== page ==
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South Africa's Dance Umbrella.

JOHANNESBURG - South Africa's Vita Dance Umbrella, a choreographic festival that features a plethora of dance forms and styles, was scheduled to celebrate its sixth anniversary with performances, March 2-12, at Wits Theatre on the University of Witwatersrand campus in downtown Johannesburg. The 1994 Dance Umbrella, under the new sponsorship of First National Bank, was slated to present one hundred and twelve works by ninety-six choreographers, with four evening programs and two "Fringe" Sundays.

This eclectic, multicultural festival was founded by Marilyn Jenkins and Adrienne Sichel, two theater journalists aware of the enormous practical difficulties that both seasoned and emergent choreographers in Johannesburg and Soweto must overcome in order to stage their work. Their concept, considered daring in apartheid-riven South Africa, was courageously backed by Phillip Stein, director of the Vita Arts Awards.

The Vita Dance Umbrella, which presents original work, continues to reflect a cross-section of South Africa's developing concert-dance scene. On a single evening an audience can experience ritualistic traditional African dance, dance-theater, pantsula (township) jive, Afro and other fusions, Western-influenced modern dance, ballet, and gumboots (a stamping dance of Bhaca mineworkers wearing industrial rubber galoshes). Participants, who range from professional choreographers and dancers to grass-roots community groups, share the box-office profits, which increase every year.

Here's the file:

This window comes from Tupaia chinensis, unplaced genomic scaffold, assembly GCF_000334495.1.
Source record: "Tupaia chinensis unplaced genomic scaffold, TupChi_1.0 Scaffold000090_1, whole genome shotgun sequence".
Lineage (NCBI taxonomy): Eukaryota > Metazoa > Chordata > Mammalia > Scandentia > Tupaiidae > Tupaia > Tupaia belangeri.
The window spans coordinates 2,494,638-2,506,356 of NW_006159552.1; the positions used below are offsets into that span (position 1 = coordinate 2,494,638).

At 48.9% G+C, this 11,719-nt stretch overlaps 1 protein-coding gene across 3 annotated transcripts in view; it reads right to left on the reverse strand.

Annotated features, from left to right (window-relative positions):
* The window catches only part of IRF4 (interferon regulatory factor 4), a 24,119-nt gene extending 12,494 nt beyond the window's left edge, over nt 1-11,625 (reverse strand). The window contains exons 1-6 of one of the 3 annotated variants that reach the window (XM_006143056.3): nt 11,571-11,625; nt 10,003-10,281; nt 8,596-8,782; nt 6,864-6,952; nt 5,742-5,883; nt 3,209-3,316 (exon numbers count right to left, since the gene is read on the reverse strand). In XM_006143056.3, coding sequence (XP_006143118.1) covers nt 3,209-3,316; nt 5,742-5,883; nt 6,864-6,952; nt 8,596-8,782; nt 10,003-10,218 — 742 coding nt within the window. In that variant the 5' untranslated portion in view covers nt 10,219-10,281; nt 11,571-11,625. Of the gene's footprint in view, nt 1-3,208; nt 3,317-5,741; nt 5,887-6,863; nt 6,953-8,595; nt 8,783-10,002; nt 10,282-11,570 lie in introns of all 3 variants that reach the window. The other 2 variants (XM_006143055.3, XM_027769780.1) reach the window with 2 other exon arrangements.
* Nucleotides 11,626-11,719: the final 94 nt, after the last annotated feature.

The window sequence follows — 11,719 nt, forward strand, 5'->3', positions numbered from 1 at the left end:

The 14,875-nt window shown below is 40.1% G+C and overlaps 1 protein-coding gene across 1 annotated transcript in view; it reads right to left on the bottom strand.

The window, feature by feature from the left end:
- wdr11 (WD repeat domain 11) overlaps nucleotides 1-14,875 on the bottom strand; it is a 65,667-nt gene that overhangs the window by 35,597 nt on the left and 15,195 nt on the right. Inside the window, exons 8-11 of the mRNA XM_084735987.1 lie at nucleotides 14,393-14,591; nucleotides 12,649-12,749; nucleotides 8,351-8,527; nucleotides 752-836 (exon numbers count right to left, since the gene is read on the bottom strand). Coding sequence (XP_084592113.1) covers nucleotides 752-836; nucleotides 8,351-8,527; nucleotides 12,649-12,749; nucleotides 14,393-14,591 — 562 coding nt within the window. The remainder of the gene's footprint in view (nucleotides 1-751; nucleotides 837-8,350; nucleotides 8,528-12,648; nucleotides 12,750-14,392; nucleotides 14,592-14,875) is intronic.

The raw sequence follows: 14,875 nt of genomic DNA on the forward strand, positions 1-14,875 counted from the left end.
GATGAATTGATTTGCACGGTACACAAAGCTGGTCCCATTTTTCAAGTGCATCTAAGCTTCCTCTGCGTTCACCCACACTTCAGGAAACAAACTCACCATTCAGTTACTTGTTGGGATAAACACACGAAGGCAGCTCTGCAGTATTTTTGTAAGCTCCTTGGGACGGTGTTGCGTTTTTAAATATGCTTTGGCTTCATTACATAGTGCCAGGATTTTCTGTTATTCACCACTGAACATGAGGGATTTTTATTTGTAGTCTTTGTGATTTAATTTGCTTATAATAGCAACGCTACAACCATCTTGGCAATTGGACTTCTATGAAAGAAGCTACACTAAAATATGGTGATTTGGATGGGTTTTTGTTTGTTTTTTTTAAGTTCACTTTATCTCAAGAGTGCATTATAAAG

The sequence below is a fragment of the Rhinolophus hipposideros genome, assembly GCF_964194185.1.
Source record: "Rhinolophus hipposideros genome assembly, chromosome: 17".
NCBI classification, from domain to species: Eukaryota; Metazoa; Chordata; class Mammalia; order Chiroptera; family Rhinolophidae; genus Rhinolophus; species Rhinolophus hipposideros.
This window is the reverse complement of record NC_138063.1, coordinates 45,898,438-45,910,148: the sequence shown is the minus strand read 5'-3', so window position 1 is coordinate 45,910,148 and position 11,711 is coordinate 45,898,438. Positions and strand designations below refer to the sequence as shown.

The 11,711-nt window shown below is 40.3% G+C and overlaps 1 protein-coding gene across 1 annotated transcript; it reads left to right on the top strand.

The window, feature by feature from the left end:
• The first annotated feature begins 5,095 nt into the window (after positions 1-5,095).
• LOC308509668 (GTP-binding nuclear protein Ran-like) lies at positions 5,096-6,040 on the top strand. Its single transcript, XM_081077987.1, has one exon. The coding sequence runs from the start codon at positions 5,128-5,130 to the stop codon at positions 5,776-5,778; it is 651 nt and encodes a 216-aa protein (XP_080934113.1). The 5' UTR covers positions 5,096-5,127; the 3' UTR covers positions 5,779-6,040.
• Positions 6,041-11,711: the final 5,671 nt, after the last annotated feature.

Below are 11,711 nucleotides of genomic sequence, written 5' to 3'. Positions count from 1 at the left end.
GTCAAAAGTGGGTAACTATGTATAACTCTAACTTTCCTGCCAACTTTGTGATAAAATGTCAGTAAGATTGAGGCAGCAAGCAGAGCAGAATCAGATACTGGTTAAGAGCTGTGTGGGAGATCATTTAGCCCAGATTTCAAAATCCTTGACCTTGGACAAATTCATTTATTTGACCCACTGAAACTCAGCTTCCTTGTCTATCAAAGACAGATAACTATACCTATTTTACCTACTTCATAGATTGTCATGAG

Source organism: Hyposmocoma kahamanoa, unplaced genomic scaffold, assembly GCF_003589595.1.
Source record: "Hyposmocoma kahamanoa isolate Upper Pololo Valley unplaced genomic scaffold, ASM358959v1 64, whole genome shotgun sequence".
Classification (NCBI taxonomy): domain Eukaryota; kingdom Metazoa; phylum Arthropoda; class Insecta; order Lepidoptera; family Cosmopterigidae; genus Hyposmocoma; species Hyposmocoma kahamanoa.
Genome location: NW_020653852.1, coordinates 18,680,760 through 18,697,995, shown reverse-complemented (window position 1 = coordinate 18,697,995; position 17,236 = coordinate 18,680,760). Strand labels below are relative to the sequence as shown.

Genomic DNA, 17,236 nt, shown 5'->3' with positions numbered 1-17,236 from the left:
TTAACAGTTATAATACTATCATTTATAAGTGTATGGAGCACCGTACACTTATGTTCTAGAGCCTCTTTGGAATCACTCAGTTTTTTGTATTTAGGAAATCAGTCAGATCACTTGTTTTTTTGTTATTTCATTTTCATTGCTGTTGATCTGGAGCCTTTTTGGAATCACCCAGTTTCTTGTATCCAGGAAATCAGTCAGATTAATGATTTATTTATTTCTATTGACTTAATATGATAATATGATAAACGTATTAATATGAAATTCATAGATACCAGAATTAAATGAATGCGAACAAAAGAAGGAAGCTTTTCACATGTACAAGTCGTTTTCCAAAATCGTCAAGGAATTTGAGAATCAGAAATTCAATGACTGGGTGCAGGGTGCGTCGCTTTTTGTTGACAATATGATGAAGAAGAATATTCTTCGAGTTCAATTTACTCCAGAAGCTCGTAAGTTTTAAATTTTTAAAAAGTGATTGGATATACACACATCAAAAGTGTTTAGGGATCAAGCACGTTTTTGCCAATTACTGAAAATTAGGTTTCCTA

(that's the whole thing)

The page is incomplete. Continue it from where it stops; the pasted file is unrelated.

Last year the Dance Umbrella acquired added vitality with the sensational South African debut of the new Tumbuka Dance Company from Zimbabwe, led by Neville Campbell, the former artistic director of Phoenix Dance Company in Britain. At press time Tumbuka Dance Company was due to return to the Umbrella with a Campbell premiere.

This year geographic and socio-political barriers were set to fall again with the appearance of Mario Cardoso's Company Dance Project, based in Maputo, Mozambique, performing Mphula - Psalm of Water. Since Mozambique's independence in the 1970s, its relations with South Africa have been very strained, though recent political changes have led to a more cordial relationship.

Among the companies who signed up for Umbrella |94 were Jazzart Dance Theatre; the Southern Women and Motion in Progress collectives from Cape Town; Napac Dance Company from Durban, Natal; First Physical Theatre Company from Grahamstown, Eastern Cape Province; the Bop Dance Company from the "homeland" of Bophuthatswana; Johannesburg's Moving into Dance Company; and Pretoria's prestigious Technikon Dance Department and the experimental TOM (Theatre of Mind) company.
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Title Annotation:choreographic dance festival, South Africa Vita Dance Umbrella
Author:Sichel, Adrienne
Publication:Dance Magazine
Date:May 1, 1994
Words:382
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